Firing up the camera itself is yet another treat for the senses. This thing makes some noticeable noise with its massive shutter flying in front of all three lenses while three belt-driven magazine spindles are whirring their little carriage motors like crazy. Add to this mix the low-pitched and precise ratcheting chitter of three film transports simultaneously clawing hundreds of sprocket holes through the three film gate housings and you’ve got a fairly exhilarating little mechanical symphony going on. Once this trio of meticulously interlaced camera systems begins working in perfect concert you start to notice more smiles behind the camera than in front. When we finally roll on the first take I am reminded that once upon a time live music was played while shooting silent films to set the mood for the actors.
 
 
Dave Strohmaier in front of the Cinerama camera holding the three way viewfinder.

One imagines that a massive blimp for this camera must have been employed for any dialogue scenes in the original Cinerama films. But since everything we’re covering today is MOS (or “mit out sound”, as Michael Curtiz might say) then the camera’s native vocalizations serve as a tonic for this cast and crew. It is welcome mood music indeed. The camera rolls and we know we are in heady company.

There is no “on” switch for a Cinerama camera but rather a master control box hard cabled to the camera body. On Doug Knapp’s command to “Roll camera”, David Tondeur turns the frame rate knob from zero to a precise 26 FPS and carries the master control at the end of an umbilical as he walks along side the camera during each take. At “Cut!” he backs down to zero. Care must be taken that all three camera batteries carry a full charge to insure synchronicity among all three film carriages.
 
 
A nice view of the Cinerama camera’s magazine array. The gentleman in the black shirt is film archivist and historian Stan Taffel. He is a very good friend of Dave’s and was responsible for wrangling the background players for the shoot. Stan is also featured in the scene at the Barn as well as being a board member of Hollywood Heritage.

The rehearsals have paid off and after a couple of good takes and a safety, we restage for a closer shot on the Barn’s front porch. Again all angles are carefully calculated. What exactly is the range of view for all three camera lenses? Actor positions are adjusted accordingly to insure effective placement and natural activity. The director knows an audience’s eyes will be roaming every square foot of Cinerama’s super sharp screen and it must be well populated with appropriate action. Dave takes the time necessary to detail his performers’ on-screen business.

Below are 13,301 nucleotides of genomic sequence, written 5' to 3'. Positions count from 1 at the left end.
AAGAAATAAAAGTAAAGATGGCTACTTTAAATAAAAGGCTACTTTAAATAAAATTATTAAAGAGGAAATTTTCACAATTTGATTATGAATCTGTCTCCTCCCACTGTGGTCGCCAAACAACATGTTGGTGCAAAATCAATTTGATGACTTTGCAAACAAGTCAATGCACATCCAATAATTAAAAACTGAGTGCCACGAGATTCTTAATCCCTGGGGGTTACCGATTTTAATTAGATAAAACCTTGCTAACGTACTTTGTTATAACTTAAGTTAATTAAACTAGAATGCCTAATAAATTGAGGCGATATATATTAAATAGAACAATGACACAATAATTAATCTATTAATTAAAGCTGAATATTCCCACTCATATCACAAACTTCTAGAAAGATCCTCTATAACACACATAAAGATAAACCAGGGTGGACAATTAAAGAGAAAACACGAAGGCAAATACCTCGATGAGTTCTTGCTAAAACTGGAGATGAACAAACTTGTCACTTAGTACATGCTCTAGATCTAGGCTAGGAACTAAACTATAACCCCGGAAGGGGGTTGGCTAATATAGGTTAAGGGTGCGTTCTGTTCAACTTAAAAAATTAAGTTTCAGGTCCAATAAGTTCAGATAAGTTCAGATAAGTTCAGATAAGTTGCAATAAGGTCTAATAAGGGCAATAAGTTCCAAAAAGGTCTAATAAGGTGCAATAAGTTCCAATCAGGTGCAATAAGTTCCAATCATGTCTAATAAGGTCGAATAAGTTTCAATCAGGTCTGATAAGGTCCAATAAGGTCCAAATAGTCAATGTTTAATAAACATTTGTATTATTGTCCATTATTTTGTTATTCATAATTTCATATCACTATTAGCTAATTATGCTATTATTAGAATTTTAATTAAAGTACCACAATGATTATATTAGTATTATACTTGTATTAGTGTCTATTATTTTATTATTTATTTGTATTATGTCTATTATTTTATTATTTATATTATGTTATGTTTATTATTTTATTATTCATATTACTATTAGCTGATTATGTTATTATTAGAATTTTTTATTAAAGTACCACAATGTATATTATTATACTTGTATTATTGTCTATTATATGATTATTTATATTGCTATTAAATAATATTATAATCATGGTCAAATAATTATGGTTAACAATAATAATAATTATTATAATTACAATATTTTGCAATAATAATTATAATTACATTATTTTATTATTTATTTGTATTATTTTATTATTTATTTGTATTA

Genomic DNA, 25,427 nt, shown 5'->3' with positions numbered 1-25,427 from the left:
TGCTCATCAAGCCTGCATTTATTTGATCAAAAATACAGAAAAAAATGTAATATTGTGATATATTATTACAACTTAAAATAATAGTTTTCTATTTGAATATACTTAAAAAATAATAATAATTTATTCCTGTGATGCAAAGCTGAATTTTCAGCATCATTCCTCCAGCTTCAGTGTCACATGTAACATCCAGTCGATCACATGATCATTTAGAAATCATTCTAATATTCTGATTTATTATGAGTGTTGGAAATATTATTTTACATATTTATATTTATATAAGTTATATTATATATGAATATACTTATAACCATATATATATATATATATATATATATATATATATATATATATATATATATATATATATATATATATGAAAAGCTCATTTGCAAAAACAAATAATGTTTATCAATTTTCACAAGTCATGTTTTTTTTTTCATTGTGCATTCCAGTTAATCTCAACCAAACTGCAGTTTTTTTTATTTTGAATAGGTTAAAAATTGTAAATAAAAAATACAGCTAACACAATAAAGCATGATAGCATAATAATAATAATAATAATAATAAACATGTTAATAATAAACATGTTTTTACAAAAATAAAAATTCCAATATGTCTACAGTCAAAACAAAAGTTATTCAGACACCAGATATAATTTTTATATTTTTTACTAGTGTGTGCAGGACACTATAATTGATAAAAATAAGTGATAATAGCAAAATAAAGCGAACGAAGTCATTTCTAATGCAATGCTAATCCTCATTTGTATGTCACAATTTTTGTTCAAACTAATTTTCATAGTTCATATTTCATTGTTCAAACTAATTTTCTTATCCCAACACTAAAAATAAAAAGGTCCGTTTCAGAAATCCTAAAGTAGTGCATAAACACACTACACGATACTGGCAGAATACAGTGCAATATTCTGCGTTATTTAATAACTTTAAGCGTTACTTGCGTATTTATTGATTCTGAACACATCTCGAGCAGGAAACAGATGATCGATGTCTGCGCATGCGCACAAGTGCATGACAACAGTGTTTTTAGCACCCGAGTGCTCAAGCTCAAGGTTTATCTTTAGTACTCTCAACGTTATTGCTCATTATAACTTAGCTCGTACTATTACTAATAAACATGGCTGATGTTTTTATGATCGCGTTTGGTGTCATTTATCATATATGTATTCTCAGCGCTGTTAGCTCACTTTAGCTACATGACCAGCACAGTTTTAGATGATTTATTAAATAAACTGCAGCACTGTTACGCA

The Camera!

A viewfinder extension tube resides atop the camera and is dialed left, center and right as a ballpark reference to check “A”, “B” and “C” panel framing. The unusual design of this system does not allow for through-the-lens reference during a take. A film magazine must be removed and the special viewfinder extension is attached to the back of the lens to precisely frame a shot and set focus. For a fairly close static shot like the next one, this means the camera must not move once the focus is set. Again, light meter readings are taken and the aperture and focus are painstakingly set so that all three lenses match precisely. If the clouds shift and the light changes before a shot can be pulled off, everything stops and this process must be meticulously repeated. It’s a good deal of work and requires much more patience than that required on modern film sets. But the result is well worth the effort.

Strohmaier calls “Action” and after a few more takes this location is wrapped. Seeing the camera torn down and crated inspires just a tinge of melancholy. Hard to say why. As the crew stows the gear and prepares to head off to the next setup, grabbing footage of the Disney Concert Hall in downtown Los Angeles, everyone reflects on the morning’s work and there seems to be a pleasant buzz in the air — as though we had all been involved in something akin to magic.
 
 
The Camera!

Cinerama enjoyed a raucous hey day in the 50’s and 60’s. And though many of Cinerama’s original three-panel films have fallen into disrepair or gone missing, they are by no means lost. In September of this year, the Cinerama Dome at the ArcLight Theatre in Hollywood will be running completely new restorations of all the Cinerama films, including many thought to have been lost. And at this festival Dave Strohmaier will also premiere his short “In the Picture”, the latest addition to the Cinerama canon.

In an increasingly digital age there are many who pine for the nostalgic days of celluloid cinema. With this latest film, classic three-panel curved screen filmmaking seems to have once again found its footing. In September, the fortunate few who come to Hollywood for this epic revival will be transported.

I shall be among them.

 
“In the Picture” in 3-strip Cinerama - Cast & Credits

“In the Picture” in 3-strip Cinerama - Scripted Locations